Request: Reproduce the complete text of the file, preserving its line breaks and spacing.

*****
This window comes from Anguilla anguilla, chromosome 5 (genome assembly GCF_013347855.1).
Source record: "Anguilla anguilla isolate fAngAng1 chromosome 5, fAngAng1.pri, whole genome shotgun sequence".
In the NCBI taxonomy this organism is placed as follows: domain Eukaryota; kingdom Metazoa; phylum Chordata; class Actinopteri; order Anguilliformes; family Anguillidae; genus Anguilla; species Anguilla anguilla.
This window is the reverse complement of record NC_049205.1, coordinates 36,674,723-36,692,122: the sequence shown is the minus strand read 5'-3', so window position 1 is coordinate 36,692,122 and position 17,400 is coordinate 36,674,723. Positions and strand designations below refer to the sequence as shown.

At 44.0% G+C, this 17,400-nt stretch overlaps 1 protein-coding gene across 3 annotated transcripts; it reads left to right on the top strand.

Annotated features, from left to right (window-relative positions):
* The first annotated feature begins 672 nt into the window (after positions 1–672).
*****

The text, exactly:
This window comes from Anguilla anguilla, chromosome 5 (genome assembly GCF_013347855.1).
Source record: "Anguilla anguilla isolate fAngAng1 chromosome 5, fAngAng1.pri, whole genome shotgun sequence".
In the NCBI taxonomy this organism is placed as follows: domain Eukaryota; kingdom Metazoa; phylum Chordata; class Actinopteri; order Anguilliformes; family Anguillidae; genus Anguilla; species Anguilla anguilla.
This window is the reverse complement of record NC_049205.1, coordinates 36,674,723-36,692,122: the sequence shown is the minus strand read 5'-3', so window position 1 is coordinate 36,692,122 and position 17,400 is coordinate 36,674,723. Positions and strand designations below refer to the sequence as shown.

At 44.0% G+C, this 17,400-nt stretch overlaps 1 protein-coding gene across 3 annotated transcripts; it reads left to right on the top strand.

Annotated features, from left to right (window-relative positions):
* The first annotated feature begins 672 nt into the window (after positions 1–672).